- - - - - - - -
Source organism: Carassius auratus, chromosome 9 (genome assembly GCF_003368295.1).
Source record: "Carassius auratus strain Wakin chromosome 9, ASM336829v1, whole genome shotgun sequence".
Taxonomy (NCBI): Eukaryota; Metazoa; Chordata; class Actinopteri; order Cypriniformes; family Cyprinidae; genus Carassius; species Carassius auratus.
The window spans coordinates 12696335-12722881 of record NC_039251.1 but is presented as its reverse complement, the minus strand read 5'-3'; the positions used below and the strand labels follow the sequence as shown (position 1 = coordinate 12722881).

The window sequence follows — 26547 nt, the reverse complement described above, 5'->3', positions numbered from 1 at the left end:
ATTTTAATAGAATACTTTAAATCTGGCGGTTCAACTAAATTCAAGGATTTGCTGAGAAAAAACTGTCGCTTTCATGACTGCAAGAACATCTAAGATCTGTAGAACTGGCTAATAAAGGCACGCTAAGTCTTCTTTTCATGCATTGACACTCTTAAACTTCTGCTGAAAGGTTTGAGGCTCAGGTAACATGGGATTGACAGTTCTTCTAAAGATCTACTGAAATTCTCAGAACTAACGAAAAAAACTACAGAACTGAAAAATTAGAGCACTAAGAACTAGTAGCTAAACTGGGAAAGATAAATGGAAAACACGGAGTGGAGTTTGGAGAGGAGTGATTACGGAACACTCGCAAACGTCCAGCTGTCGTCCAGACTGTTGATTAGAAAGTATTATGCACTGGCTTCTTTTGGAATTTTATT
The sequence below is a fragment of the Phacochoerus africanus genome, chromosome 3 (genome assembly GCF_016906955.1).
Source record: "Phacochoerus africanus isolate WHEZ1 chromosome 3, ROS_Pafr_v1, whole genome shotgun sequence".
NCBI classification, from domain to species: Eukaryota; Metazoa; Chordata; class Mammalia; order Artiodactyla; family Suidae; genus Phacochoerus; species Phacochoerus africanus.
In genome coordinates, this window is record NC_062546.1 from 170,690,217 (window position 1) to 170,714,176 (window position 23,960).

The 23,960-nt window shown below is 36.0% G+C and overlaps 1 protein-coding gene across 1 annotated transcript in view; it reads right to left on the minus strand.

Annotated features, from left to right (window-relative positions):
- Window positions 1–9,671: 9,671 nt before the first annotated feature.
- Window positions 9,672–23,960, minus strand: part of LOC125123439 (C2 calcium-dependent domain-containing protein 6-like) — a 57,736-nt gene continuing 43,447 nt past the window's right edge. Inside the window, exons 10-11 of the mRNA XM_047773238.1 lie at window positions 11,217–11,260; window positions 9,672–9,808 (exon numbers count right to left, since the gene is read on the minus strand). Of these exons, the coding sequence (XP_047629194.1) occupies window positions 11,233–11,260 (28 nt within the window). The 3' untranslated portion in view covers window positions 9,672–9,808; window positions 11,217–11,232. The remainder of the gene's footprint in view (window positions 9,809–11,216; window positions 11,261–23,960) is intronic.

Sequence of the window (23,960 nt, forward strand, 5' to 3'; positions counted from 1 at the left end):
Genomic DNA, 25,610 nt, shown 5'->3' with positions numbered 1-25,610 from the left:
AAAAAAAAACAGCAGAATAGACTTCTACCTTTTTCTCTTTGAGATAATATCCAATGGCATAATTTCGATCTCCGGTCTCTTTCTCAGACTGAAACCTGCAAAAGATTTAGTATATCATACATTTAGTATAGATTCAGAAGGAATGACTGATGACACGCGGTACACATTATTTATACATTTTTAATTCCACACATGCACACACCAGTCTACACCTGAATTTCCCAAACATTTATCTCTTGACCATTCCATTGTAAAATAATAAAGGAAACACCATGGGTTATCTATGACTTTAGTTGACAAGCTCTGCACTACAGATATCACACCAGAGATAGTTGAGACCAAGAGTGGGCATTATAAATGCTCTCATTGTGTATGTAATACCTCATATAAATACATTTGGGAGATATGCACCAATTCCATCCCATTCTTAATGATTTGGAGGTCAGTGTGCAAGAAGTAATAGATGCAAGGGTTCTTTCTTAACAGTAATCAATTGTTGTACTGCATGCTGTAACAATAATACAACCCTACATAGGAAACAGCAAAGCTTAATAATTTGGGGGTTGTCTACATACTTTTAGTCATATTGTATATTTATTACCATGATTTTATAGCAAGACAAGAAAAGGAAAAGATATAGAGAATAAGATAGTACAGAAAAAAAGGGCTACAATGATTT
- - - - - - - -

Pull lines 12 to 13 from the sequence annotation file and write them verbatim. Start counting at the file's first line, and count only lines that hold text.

Annotated features, from left to right (window-relative positions):
- Window positions 1–9,671: 9,671 nt before the first annotated feature.